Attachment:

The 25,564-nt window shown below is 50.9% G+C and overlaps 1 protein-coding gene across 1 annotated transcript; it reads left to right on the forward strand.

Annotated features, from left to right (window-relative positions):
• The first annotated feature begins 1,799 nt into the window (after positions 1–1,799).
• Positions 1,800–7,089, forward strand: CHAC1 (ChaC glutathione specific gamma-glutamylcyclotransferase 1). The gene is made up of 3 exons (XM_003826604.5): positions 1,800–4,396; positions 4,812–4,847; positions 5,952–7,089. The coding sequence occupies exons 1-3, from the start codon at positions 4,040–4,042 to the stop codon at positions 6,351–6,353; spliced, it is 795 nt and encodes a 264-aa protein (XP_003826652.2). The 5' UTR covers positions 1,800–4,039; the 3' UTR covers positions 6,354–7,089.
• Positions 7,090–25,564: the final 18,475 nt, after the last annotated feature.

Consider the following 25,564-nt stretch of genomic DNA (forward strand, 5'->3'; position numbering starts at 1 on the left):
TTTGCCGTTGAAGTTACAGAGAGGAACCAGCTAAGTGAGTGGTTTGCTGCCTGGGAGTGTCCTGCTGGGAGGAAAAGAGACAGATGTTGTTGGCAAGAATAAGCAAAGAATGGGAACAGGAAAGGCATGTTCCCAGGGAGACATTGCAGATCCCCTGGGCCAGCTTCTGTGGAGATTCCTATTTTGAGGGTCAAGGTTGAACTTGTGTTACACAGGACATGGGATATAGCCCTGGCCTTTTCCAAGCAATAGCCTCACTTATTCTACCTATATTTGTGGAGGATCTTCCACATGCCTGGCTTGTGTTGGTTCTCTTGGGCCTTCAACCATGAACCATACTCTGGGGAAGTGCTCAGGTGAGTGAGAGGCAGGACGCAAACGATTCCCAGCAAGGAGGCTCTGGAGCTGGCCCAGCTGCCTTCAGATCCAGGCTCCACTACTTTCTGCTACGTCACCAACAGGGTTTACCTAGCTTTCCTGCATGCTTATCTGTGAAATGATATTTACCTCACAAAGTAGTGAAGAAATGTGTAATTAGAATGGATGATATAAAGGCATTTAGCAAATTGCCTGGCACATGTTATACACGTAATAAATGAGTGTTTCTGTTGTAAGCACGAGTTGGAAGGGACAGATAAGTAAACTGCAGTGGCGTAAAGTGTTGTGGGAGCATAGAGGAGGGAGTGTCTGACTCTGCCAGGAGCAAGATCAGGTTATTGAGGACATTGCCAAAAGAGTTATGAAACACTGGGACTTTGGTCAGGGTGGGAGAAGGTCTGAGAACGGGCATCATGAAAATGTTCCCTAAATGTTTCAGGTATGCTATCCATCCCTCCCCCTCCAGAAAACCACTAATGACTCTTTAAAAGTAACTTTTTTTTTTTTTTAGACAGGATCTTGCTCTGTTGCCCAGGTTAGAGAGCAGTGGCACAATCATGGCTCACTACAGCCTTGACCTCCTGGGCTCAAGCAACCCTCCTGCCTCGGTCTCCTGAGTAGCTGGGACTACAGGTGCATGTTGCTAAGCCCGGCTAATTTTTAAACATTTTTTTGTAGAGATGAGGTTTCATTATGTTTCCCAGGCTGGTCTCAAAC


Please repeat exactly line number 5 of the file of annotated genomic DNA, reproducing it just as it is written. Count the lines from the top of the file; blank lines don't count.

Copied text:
• Positions 7,090–25,564: the final 18,475 nt, after the last annotated feature.